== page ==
Is the key to safer schools the latest technology, engaged students, or a combination of both?
Security in schools is an interesting and controversial issue facing administrators, parents, teachers, and students around the country. And many schools are investing significant resources into a wide array of security technology to ensure students, staff and administrators are secure on campus.
While the latest technology and infrastructure – such as controlled access to buildings, surveillance cameras, secured vestibules, and remote monitoring services – are all incredibly important, education is also a key component to keeping students and faculty members engaged in the process of keeping their school safe.
How to educate students on spotting security issues
When we think about school security, we often focus on the latest equipment and infrastructure, as well as security personnel and a well-educated staff. What is less commonly addressed is the effect that an engaged student body can have on overall security. Read on to learn how to encourage your students to be a part of a security solution.
Encourage students to report suspicious behaviors
Let’s face it, not all students are going to be willing to openly report suspicious behavior to teachers or administrators. While we would hope that they would seek help if they see another student in danger from bullying or two students arguing, this isn’t always the case. Many schools around the country are implementing procedures that allow students to anonymously report suspicious behavior. This way students can report these behaviors without feeling like they may face any form of retaliation.
As administrators and staff members, it’s important that students understand the types of behavior that should be reported and that any information that is submitted will be completely confidential.
Why does suspicious behavior go unreported?
Unfortunately, suspicious behavior often goes unreported. After several of the school shootings that have taken place in recent years, classmates reported disturbing information about the shooter after the fact. Students may notice this behavior months or even years prior to an actual incident taking place. The trouble lies with properly engaging students and getting them to come forward with this valuable information.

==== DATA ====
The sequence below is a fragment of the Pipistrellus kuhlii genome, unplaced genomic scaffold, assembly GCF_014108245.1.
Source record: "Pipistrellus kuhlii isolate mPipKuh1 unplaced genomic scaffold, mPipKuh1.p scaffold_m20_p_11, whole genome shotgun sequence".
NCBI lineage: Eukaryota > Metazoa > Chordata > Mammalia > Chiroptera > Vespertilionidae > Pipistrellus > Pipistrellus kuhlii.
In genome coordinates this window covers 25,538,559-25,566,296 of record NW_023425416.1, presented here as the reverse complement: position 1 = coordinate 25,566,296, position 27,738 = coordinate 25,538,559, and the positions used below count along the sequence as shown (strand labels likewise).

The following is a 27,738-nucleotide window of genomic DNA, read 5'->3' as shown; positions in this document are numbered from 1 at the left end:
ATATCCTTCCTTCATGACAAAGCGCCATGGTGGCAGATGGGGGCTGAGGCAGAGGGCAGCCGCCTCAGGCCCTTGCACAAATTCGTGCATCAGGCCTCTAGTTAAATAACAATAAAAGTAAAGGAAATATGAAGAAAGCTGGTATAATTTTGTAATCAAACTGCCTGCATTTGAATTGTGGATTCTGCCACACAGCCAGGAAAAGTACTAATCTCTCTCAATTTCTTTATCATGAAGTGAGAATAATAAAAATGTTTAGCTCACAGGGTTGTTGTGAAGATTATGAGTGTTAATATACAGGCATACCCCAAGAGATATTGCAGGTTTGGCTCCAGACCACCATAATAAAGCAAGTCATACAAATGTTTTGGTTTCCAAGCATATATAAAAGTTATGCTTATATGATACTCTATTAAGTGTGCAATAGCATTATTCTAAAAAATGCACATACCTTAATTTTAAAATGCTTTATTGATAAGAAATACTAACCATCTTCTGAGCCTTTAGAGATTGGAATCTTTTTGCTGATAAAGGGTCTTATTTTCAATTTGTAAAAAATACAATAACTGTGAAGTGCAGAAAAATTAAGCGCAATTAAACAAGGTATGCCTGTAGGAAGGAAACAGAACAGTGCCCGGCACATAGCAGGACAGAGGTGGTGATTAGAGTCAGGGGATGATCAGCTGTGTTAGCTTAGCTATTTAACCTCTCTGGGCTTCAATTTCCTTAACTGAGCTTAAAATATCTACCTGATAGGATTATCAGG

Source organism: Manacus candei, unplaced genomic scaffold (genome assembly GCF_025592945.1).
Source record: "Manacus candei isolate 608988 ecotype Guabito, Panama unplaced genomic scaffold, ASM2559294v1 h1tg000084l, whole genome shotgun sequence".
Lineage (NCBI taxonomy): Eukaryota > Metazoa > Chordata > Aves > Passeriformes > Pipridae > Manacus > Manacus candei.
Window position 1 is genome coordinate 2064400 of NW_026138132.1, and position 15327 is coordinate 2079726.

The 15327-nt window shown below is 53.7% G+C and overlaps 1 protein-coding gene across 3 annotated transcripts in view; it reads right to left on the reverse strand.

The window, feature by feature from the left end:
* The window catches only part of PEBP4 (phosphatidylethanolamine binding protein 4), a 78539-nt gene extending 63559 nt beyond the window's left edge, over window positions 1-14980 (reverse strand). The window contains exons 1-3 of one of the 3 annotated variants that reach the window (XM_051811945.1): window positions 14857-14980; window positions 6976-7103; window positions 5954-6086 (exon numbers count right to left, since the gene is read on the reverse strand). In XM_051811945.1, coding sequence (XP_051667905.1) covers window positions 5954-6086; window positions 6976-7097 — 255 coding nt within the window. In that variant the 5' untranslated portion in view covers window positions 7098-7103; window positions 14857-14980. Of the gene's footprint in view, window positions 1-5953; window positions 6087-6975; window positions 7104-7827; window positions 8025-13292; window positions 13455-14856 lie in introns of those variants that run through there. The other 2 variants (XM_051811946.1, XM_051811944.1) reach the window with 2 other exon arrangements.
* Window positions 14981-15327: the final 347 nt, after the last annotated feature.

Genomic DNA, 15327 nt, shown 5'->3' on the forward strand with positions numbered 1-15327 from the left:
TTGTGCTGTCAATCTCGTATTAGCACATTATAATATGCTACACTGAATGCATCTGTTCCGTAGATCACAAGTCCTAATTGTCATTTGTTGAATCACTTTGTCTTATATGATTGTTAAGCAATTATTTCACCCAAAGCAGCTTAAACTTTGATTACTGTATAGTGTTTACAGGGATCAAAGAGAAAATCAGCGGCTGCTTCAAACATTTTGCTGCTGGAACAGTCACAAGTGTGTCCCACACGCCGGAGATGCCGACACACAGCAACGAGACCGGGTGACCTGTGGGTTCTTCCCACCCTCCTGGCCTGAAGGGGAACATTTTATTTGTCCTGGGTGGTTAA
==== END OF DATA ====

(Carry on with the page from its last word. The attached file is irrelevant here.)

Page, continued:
Why are students so reluctant to come forward? Reasons could include:
- Students may not understand the type of behavior that should be reported or how to report it.
- Students are scared of retaliation from other students.
- They don’t recognize the behavior as threatening or they don’t take it seriously enough.
- They don’t believe that school administrators will take any action based on the information they provide.
- Students are worried they’ll get in trouble.
Do your students trust your administration enough to report suspicious behavior?
According to a 2014 report from the National Center for Education Statistics, 94% of schools offered controlled access to buildings during school hours and 75% of schools use security cameras to monitor school grounds. While these are great examples of effective security measures, they can’t fully replace engaging with students to fully understand what suspicious behaviors are occurring on campus.
Engaging with students starts with trust – so that students understand any information that they provide will be taken seriously and acted upon. Building this relationship can be difficult but it’s worthwhile, especially if it leads to a reduction in threatening behavior and crime.
At POM Technologies, we’re focused on being a long-term partner with all of our education clients. We offer a wide array of technological security solutions, as well as remote monitoring services, to schools of all sizes around the country. Because of our depth of experience, we’ve helped a number of our clients with not only understanding their security equipment, but also with developing procedures that allow them to utilize it to its greatest effect.
For more information about our services, feel free to contact POM Technologies today by phone at 212-688-2767 or through our online contact form.
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